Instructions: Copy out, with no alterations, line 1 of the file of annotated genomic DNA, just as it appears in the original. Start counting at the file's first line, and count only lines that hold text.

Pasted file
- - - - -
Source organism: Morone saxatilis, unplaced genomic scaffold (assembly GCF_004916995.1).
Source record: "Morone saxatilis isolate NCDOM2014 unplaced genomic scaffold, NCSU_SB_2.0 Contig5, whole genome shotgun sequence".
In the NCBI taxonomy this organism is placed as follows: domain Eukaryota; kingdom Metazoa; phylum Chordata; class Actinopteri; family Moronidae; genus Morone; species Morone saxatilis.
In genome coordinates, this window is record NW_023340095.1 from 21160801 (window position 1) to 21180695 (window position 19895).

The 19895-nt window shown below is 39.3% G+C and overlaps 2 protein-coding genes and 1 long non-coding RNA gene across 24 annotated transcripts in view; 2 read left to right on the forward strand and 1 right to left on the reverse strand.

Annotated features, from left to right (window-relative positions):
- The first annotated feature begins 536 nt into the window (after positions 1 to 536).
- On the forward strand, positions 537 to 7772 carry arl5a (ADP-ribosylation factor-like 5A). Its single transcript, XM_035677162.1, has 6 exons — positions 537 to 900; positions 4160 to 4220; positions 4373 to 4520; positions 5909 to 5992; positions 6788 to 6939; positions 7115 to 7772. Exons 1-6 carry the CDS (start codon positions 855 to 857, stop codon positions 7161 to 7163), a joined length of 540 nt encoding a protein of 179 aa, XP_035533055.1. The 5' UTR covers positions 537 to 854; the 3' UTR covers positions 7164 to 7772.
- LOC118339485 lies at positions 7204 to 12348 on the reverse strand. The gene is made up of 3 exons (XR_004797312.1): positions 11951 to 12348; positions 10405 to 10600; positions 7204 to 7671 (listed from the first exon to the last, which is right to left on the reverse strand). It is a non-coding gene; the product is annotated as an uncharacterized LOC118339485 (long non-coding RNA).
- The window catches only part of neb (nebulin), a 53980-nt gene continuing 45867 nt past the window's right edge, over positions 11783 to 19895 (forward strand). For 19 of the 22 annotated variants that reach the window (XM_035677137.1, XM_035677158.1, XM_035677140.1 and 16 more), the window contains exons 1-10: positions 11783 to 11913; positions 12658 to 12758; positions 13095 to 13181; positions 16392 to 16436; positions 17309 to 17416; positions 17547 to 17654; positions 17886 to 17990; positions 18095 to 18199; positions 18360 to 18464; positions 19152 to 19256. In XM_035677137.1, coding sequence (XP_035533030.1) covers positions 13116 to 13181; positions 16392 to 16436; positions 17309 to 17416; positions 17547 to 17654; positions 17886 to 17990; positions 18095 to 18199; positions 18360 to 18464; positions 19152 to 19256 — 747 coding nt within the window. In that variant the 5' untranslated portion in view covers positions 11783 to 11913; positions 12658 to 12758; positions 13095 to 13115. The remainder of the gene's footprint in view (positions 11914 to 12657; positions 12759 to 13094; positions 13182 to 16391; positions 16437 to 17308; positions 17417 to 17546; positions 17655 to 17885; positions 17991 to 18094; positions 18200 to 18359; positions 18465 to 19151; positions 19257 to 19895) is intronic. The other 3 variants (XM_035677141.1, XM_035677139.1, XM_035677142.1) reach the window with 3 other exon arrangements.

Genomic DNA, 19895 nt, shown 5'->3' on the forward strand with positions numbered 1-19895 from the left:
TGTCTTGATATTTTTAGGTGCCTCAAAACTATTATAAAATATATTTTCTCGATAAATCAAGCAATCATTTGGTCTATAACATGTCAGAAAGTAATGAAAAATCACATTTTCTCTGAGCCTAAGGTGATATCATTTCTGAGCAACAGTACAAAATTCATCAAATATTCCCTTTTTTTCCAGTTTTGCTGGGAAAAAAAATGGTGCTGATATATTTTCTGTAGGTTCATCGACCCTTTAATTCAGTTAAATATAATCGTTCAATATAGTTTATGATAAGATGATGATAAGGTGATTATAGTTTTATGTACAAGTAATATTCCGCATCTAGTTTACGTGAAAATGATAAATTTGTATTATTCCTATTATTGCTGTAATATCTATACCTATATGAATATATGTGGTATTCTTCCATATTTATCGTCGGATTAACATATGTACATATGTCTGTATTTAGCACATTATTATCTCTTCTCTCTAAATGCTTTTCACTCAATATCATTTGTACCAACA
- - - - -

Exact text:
Source organism: Morone saxatilis, unplaced genomic scaffold (assembly GCF_004916995.1).